In addition to foreign policy, I'd also like to see Democrats talk about what needs to be done to undo Bush's shredding of the Constitution and the customs of governance. It's not enough to say that they would never do such things, because that leaves in the same place: dependent on the personality of the ruler.

Not that this is completely unrelated to what you're discussing here, since it's this climate of fear that's been used by both parties to justify an unrestrained executive and the national security state.

not everything worth doing is profitable. not everything profitable is worth doing.

By their fruit ye shall know them" (0.00 / 0)
"Kennedy's speech was so provocative --and so insightful -- because it held up the brutal and futile French occupation of Muslim Algeria as a warning of the limits of U.S. military power and the hubris and immorality of believing that we can or should use our superior military force to dictate the behavior of other countries."

JFK should have taken his own advice after becoming president. (Vietnam, anyone?)

militarism (0.00 / 0)
James Madison said it best:

Of all the enemies of true liberty, war is, perhaps, the most to be dreaded, because it comprises and develops the germ of every other.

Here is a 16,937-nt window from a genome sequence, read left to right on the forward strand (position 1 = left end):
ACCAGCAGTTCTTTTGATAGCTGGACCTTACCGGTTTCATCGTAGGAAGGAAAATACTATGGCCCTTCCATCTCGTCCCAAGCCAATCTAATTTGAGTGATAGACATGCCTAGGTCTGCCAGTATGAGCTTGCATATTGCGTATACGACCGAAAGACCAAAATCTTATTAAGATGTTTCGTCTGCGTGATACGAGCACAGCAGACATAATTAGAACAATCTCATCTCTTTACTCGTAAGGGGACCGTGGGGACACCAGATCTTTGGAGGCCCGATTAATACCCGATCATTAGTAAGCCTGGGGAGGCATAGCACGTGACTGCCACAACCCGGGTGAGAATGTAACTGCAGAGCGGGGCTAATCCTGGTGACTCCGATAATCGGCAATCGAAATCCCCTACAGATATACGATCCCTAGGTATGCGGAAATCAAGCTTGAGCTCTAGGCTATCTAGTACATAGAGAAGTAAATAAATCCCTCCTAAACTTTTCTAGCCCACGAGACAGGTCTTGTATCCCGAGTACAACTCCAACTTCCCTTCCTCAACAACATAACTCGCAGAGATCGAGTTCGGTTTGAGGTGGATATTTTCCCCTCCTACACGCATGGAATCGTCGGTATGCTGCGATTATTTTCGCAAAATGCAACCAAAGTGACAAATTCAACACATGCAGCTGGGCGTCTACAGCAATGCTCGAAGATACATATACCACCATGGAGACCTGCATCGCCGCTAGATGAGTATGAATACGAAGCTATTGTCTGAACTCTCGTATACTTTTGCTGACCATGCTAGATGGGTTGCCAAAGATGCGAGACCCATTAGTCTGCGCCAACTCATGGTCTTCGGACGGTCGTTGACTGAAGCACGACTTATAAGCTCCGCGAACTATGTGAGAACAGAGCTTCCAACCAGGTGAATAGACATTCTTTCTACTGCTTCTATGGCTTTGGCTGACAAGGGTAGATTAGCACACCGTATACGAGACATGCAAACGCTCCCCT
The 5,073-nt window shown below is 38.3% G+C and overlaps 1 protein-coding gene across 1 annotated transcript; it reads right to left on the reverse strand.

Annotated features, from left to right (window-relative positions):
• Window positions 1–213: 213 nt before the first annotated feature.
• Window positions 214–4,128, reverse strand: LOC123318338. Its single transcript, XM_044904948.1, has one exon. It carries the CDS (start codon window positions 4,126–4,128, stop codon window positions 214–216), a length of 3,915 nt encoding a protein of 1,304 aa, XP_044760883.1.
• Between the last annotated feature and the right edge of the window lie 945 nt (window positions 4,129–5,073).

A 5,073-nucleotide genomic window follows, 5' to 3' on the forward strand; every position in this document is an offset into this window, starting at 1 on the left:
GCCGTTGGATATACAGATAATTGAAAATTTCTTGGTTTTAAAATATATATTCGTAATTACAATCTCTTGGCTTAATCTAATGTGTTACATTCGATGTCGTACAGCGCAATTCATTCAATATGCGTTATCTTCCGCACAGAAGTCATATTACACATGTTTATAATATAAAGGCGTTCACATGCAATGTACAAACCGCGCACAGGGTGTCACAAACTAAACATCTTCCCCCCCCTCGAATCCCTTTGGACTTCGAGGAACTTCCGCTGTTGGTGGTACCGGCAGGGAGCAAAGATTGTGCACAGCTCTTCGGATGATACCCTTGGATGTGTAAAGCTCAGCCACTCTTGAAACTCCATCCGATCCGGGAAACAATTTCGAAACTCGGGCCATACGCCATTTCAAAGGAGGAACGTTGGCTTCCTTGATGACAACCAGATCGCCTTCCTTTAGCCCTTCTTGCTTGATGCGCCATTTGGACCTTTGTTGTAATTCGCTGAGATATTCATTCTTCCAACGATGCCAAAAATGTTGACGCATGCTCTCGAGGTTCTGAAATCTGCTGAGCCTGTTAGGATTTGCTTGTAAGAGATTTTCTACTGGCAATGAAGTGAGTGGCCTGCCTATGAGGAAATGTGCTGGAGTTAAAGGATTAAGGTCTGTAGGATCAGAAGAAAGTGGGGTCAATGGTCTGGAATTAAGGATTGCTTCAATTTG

War is the parent of armies; from these proceed debts and taxes; and armies, and debts, and taxes are the known instruments for bringing the many under the domination of the few.

In war, too, the discretionary power of the Executive is extended; its influence in dealing out offices, honors and emoluments is multiplied; and all the means of seducing the minds, are added to those of subduing the force, of the people.

The same malignant aspect in republicanism may be traced in the inequality of fortunes, and the opportunities of fraud, growing out of a state of war, and in the degeneracy of manner and of morals, engendered in both.

No nation can preserve its freedom in the midst of continual warfare.

War is in fact the true nurse of executive aggrandizement. In war, a physical force is to be created; and it is the executive will, which is to direct it.

In war, the public treasuries are to be unlocked; and it is the executive hand which is to dispense them.

In war, the honors and emoluments of office are to be multiplied; and it is the executive patronage under which they are to be enjoyed; and it is the executive brow they are to encircle.

The strongest passions and most dangerous weaknesses of the human breast; ambition, avarice, vanity, the honorable or venal love of fame, are all in conspiracy against the desire and duty of peace.

  --from "Political Observations," April 20, 1795 in Letters and Other Writings of James Madison , Volume IV, page 491.